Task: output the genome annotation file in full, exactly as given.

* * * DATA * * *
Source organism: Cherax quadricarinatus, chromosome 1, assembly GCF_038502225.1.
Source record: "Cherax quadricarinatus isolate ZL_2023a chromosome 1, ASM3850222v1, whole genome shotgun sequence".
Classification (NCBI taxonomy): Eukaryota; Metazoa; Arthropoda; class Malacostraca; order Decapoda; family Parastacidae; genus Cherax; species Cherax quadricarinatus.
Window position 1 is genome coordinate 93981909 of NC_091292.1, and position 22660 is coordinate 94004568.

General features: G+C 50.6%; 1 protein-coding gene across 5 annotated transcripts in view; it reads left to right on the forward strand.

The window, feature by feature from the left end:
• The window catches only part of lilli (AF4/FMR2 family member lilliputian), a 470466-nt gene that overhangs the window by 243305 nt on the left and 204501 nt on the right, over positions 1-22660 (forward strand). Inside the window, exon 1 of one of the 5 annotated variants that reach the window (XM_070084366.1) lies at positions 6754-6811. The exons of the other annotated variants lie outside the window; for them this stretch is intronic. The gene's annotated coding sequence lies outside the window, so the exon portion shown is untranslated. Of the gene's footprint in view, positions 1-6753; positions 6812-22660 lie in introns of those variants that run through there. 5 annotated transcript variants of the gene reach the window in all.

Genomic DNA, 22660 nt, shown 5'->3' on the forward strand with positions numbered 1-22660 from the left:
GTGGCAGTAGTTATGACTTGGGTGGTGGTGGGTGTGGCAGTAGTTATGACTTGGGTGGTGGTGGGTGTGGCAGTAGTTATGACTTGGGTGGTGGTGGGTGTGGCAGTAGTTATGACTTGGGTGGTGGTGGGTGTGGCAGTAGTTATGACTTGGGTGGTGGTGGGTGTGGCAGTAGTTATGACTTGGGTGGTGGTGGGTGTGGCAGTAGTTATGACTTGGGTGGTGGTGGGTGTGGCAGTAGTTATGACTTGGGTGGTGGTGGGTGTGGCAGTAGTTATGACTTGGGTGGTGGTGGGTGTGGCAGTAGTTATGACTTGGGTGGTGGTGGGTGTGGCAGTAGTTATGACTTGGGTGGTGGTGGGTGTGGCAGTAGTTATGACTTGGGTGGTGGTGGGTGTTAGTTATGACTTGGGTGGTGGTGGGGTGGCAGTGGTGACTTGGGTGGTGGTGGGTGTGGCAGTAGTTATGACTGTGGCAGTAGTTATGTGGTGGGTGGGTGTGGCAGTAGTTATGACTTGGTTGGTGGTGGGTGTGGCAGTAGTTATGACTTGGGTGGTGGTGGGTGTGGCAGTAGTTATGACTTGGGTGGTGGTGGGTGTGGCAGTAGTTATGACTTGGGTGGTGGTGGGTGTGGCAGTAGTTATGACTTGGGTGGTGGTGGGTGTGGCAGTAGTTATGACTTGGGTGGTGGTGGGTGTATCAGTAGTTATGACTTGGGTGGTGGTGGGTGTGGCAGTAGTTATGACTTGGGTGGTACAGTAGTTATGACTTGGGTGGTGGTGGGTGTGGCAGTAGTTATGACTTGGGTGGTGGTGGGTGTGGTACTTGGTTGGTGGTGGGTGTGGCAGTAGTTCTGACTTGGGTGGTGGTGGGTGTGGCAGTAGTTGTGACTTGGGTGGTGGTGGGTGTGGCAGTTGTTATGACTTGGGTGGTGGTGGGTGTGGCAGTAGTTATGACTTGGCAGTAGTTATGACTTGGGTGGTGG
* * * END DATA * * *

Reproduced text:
Source organism: Cherax quadricarinatus, chromosome 1, assembly GCF_038502225.1.
Source record: "Cherax quadricarinatus isolate ZL_2023a chromosome 1, ASM3850222v1, whole genome shotgun sequence".
Classification (NCBI taxonomy): Eukaryota; Metazoa; Arthropoda; class Malacostraca; order Decapoda; family Parastacidae; genus Cherax; species Cherax quadricarinatus.
Window position 1 is genome coordinate 93981909 of NC_091292.1, and position 22660 is coordinate 94004568.

General features: G+C 50.6%; 1 protein-coding gene across 5 annotated transcripts in view; it reads left to right on the forward strand.

The window, feature by feature from the left end:
• The window catches only part of lilli (AF4/FMR2 family member lilliputian), a 470466-nt gene that overhangs the window by 243305 nt on the left and 204501 nt on the right, over positions 1-22660 (forward strand). Inside the window, exon 1 of one of the 5 annotated variants that reach the window (XM_070084366.1) lies at positions 6754-6811. The exons of the other annotated variants lie outside the window; for them this stretch is intronic. The gene's annotated coding sequence lies outside the window, so the exon portion shown is untranslated. Of the gene's footprint in view, positions 1-6753; positions 6812-22660 lie in introns of those variants that run through there. 5 annotated transcript variants of the gene reach the window in all.

Genomic DNA, 22660 nt, shown 5'->3' on the forward strand with positions numbered 1-22660 from the left:
GTGGCAGTAGTTATGACTTGGGTGGTGGTGGGTGTGGCAGTAGTTATGACTTGGGTGGTGGTGGGTGTGGCAGTAGTTATGACTTGGGTGGTGGTGGGTGTGGCAGTAGTTATGACTTGGGTGGTGGTGGGTGTGGCAGTAGTTATGACTTGGGTGGTGGTGGGTGTGGCAGTAGTTATGACTTGGGTGGTGGTGGGTGTGGCAGTAGTTATGACTTGGGTGGTGGTGGGTGTGGCAGTAGTTATGACTTGGGTGGTGGTGGGTGTGGCAGTAGTTATGACTTGGGTGGTGGTGGGTGTGGCAGTAGTTATGACTTGGGTGGTGGTGGGTGTGGCAGTAGTTATGACTTGGGTGGTGGTGGGTGTGGCAGTAGTTATGACTTGGGTGGTGGTGGGTGTTAGTTATGACTTGGGTGGTGGTGGGGTGGCAGTGGTGACTTGGGTGGTGGTGGGTGTGGCAGTAGTTATGACTGTGGCAGTAGTTATGTGGTGGGTGGGTGTGGCAGTAGTTATGACTTGGTTGGTGGTGGGTGTGGCAGTAGTTATGACTTGGGTGGTGGTGGGTGTGGCAGTAGTTATGACTTGGGTGGTGGTGGGTGTGGCAGTAGTTATGACTTGGGTGGTGGTGGGTGTGGCAGTAGTTATGACTTGGGTGGTGGTGGGTGTGGCAGTAGTTATGACTTGGGTGGTGGTGGGTGTATCAGTAGTTATGACTTGGGTGGTGGTGGGTGTGGCAGTAGTTATGACTTGGGTGGTACAGTAGTTATGACTTGGGTGGTGGTGGGTGTGGCAGTAGTTATGACTTGGGTGGTGGTGGGTGTGGTACTTGGTTGGTGGTGGGTGTGGCAGTAGTTCTGACTTGGGTGGTGGTGGGTGTGGCAGTAGTTGTGACTTGGGTGGTGGTGGGTGTGGCAGTTGTTATGACTTGGGTGGTGGTGGGTGTGGCAGTAGTTATGACTTGGCAGTAGTTATGACTTGGGTGGTGG